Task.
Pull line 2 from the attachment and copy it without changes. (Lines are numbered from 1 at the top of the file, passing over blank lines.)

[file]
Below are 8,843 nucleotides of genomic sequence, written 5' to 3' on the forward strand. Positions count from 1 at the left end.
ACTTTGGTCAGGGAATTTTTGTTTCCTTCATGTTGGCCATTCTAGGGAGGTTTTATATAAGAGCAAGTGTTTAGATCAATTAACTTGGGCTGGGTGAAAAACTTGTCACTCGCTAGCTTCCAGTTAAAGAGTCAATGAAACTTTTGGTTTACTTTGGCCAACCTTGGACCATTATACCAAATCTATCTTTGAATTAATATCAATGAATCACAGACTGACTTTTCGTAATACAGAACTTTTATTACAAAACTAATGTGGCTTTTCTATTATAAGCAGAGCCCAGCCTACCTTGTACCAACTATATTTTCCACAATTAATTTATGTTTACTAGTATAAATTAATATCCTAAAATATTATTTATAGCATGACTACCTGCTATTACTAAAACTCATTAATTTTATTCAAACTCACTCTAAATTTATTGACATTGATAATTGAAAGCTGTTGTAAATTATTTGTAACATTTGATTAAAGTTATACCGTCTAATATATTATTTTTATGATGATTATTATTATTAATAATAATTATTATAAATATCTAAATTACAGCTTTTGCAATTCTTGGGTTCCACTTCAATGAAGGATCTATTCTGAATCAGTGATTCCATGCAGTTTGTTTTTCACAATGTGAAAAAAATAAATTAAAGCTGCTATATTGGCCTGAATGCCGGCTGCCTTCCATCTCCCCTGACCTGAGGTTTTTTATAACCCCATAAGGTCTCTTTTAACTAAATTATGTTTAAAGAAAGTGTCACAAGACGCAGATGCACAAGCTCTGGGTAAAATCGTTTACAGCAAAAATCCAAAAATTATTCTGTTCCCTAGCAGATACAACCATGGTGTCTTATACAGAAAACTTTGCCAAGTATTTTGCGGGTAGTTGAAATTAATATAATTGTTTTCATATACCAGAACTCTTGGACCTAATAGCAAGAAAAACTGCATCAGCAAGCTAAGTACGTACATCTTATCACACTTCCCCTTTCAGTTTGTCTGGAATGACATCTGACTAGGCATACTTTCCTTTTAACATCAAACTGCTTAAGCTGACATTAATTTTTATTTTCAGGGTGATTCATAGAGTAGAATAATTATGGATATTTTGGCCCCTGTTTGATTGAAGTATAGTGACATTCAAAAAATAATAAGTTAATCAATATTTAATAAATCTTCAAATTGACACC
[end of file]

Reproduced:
ACTTTGGTCAGGGAATTTTTGTTTCCTTCATGTTGGCCATTCTAGGGAGGTTTTATATAAGAGCAAGTGTTTAGATCAATTAACTTGGGCTGGGTGAAAAACTTGTCACTCGCTAGCTTCCAGTTAAAGAGTCAATGAAACTTTTGGTTTACTTTGGCCAACCTTGGACCATTATACCAAATCTATCTTTGAATTAATATCAATGAATCACAGACTGACTTTTCGTAATACAGAACTTTTATTACAAAACTAATGTGGCTTTTCTATTATAAGCAGAGCCCAGCCTACCTTGTACCAACTATATTTTCCACAATTAATTTATGTTTACTAGTATAAATTAATATCCTAAAATATTATTTATAGCATGACTACCTGCTATTACTAAAACTCATTAATTTTATTCAAACTCACTCTAAATTTATTGACATTGATAATTGAAAGCTGTTGTAAATTATTTGTAACATTTGATTAAAGTTATACCGTCTAATATATTATTTTTATGATGATTATTATTATTAATAATAATTATTATAAATATCTAAATTACAGCTTTTGCAATTCTTGGGTTCCACTTCAATGAAGGATCTATTCTGAATCAGTGATTCCATGCAGTTTGTTTTTCACAATGTGAAAAAAATAAATTAAAGCTGCTATATTGGCCTGAATGCCGGCTGCCTTCCATCTCCCCTGACCTGAGGTTTTTTATAACCCCATAAGGTCTCTTTTAACTAAATTATGTTTAAAGAAAGTGTCACAAGACGCAGATGCACAAGCTCTGGGTAAAATCGTTTACAGCAAAAATCCAAAAATTATTCTGTTCCCTAGCAGATACAACCATGGTGTCTTATACAGAAAACTTTGCCAAGTATTTTGCGGGTAGTTGAAATTAATATAATTGTTTTCATATACCAGAACTCTTGGACCTAATAGCAAGAAAAACTGCATCAGCAAGCTAAGTACGTACATCTTATCACACTTCCCCTTTCAGTTTGTCTGGAATGACATCTGACTAGGCATACTTTCCTTTTAACATCAAACTGCTTAAGCTGACATTAATTTTTATTTTCAGGGTGATTCATAGAGTAGAATAATTATGGATATTTTGGCCCCTGTTTGATTGAAGTATAGTGACATTCAAAAAATAATAAGTTAATCAATATTTAATAAATCTTCAAATTGACACC